It's not clear to me why Bush would bother. Striped bass populations are recovering, to say the least, from record low levels 30 years ago and commercial fishermen are essentially small businesses who could benefit if commercial fishing restrictions were lifted. So why make the restrictions permanent?
Bush's action got no publicity up here but was covered further south. The Outer Banks Sentinel, in North Carolina, pointed out that the executive order received strong support froma group called the Coastal Conservation Association. Its chairman seems to be one of Bush's cronies:
Connaughton said the Bush administration has discussed the management of striped bass and red drum with the Coastal Conservation Association (CCA) and other recreational fishing interests over the past couple of years. The CCA, an organization of sportfishermen and associated industries, began in Texas in 1977 with a campaign to make red drum, more commonly called redfish along the Gulf of Mexico, and speckled trout gamefish. The organization has secured gamefish status for red drum in all Gulf coast states except Mississippi. Walter Fondren, CCA national chairman, was present at the announcement ceremony in Maryland on Saturday. "This administration's alignment with the CCA and Walter Fondren and other rich Texas oil men doesn't surprise me," said Willie Etheridge, owner of Etheridge Seafood in Wanchese. Fondren's family helped pioneer the oil industry in Texas. "Still, it's mind-boggling that my President would hand over the resource exclusively to the small group of people who fish for striped bass and red drum for fun," said Etheridge.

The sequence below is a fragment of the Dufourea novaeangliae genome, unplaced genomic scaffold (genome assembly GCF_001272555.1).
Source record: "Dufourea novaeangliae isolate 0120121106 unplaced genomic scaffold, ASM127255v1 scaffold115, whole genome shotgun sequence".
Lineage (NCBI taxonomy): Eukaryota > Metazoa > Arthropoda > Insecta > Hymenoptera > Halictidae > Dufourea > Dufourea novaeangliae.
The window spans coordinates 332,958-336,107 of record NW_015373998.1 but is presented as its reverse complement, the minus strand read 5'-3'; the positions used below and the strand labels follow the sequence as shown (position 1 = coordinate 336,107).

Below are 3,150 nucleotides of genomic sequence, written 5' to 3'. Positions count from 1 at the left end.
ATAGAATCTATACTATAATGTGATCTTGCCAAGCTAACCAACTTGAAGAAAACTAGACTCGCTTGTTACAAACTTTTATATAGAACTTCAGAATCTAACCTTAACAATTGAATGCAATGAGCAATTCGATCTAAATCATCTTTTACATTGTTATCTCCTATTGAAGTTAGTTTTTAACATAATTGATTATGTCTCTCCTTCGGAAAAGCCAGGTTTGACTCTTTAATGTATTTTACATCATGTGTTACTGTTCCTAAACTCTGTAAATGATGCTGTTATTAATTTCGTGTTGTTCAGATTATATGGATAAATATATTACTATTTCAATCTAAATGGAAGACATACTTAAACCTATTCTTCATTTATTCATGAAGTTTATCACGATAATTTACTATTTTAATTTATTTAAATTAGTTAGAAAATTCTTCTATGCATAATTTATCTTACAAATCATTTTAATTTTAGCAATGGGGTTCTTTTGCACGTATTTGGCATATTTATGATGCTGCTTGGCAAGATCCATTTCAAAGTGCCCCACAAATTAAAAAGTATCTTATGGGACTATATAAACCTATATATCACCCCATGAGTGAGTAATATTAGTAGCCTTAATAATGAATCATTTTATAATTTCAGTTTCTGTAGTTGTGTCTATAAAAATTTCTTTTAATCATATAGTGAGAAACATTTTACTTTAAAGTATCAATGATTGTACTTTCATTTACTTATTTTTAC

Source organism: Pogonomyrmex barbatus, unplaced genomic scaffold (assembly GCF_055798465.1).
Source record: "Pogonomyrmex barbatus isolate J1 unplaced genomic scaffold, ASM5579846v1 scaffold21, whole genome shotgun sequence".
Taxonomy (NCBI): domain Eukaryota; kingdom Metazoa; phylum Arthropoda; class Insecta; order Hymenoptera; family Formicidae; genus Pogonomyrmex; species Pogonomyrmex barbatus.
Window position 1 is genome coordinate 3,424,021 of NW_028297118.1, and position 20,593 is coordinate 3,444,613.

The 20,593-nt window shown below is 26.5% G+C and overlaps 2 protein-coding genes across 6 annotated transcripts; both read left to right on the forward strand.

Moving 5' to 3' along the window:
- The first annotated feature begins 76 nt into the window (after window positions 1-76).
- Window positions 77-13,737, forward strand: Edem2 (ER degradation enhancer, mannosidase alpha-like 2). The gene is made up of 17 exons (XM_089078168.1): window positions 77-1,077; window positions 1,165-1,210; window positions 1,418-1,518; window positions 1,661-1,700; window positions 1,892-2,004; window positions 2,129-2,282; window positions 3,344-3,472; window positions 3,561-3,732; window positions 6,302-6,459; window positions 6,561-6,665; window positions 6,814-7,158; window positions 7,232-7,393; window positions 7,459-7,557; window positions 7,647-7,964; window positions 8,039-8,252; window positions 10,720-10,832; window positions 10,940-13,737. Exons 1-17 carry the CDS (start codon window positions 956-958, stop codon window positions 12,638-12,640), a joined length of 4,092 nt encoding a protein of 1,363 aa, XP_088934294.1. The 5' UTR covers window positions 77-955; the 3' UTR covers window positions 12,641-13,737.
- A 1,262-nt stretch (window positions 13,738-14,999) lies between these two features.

But my question is does this executive order have any relevance in New York or Connecticut? I'm guessing that the Hudson River and Long Island Sound are not federal waters. The Atlantic probably is but maybe New York controls the waters of the Atlantic close to shore.
Bryan Brown, who used to live on Long Island's north shore but recently moved to Texas, asked me about Bush's order the other day and I responded that it reminded me of the conflict that Peter Mathiessen wrote about in Men's Lives -- essentially a resource allocation conflict. Bryan then Googled it and came up with a chapter from the book (here) that explains some of its history on the east end of Long Island.
Matthiessen was a strong supporter of the commercial fishermen.
This used to be the kind of issue that would engage Riverkeeper and its predecessor, the Hudson River Fishermen's Association. Coincidentally, Matthiessen's son, Alex, is the executive director of Riverkeeper. I can't find anything on the group's website about the issue. But maybe that's because the Hudson isn't federal waters. There's nothing on the Waterkeeper Alliance website either; that's Bobby Kennedy Jr.'s organization and the parent of the various Riverkeepers, Soundkeepers etc.
The best coverage I've seen, by the way, is from the Outer Banks Sentinel, here and here.
Labels: Striped bass